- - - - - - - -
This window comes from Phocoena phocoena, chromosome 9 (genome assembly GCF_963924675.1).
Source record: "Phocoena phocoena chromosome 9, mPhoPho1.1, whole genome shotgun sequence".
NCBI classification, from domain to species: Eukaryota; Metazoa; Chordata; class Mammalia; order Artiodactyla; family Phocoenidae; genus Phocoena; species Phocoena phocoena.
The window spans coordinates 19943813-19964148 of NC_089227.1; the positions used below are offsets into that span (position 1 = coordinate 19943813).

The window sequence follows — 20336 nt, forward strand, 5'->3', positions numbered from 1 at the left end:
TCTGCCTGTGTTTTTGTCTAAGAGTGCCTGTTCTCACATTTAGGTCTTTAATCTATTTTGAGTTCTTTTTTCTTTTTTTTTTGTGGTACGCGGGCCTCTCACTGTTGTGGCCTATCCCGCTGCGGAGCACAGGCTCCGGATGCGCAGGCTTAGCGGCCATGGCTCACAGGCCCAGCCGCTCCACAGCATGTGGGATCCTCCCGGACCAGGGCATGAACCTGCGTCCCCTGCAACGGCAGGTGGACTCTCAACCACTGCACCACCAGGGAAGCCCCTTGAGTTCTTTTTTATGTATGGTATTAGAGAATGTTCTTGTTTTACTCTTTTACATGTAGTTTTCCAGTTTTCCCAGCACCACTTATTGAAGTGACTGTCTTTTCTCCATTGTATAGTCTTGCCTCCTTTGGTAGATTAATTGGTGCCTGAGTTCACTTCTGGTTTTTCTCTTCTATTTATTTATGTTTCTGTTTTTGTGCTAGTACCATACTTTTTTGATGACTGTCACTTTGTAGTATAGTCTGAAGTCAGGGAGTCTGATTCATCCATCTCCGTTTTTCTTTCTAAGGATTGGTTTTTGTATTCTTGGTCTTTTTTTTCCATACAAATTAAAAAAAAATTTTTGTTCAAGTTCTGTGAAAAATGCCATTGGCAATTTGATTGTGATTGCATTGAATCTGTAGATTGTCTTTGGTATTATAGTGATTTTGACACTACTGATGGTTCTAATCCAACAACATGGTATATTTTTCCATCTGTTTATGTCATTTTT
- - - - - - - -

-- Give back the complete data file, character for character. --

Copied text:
This window comes from Phocoena phocoena, chromosome 9 (genome assembly GCF_963924675.1).
Source record: "Phocoena phocoena chromosome 9, mPhoPho1.1, whole genome shotgun sequence".
NCBI classification, from domain to species: Eukaryota; Metazoa; Chordata; class Mammalia; order Artiodactyla; family Phocoenidae; genus Phocoena; species Phocoena phocoena.
The window spans coordinates 19943813-19964148 of NC_089227.1; the positions used below are offsets into that span (position 1 = coordinate 19943813).

The window sequence follows — 20336 nt, forward strand, 5'->3', positions numbered from 1 at the left end:
TCTGCCTGTGTTTTTGTCTAAGAGTGCCTGTTCTCACATTTAGGTCTTTAATCTATTTTGAGTTCTTTTTTCTTTTTTTTTTGTGGTACGCGGGCCTCTCACTGTTGTGGCCTATCCCGCTGCGGAGCACAGGCTCCGGATGCGCAGGCTTAGCGGCCATGGCTCACAGGCCCAGCCGCTCCACAGCATGTGGGATCCTCCCGGACCAGGGCATGAACCTGCGTCCCCTGCAACGGCAGGTGGACTCTCAACCACTGCACCACCAGGGAAGCCCCTTGAGTTCTTTTTTATGTATGGTATTAGAGAATGTTCTTGTTTTACTCTTTTACATGTAGTTTTCCAGTTTTCCCAGCACCACTTATTGAAGTGACTGTCTTTTCTCCATTGTATAGTCTTGCCTCCTTTGGTAGATTAATTGGTGCCTGAGTTCACTTCTGGTTTTTCTCTTCTATTTATTTATGTTTCTGTTTTTGTGCTAGTACCATACTTTTTTGATGACTGTCACTTTGTAGTATAGTCTGAAGTCAGGGAGTCTGATTCATCCATCTCCGTTTTTCTTTCTAAGGATTGGTTTTTGTATTCTTGGTCTTTTTTTTCCATACAAATTAAAAAAAAATTTTTGTTCAAGTTCTGTGAAAAATGCCATTGGCAATTTGATTGTGATTGCATTGAATCTGTAGATTGTCTTTGGTATTATAGTGATTTTGACACTACTGATGGTTCTAATCCAACAACATGGTATATTTTTCCATCTGTTTATGTCATTTTT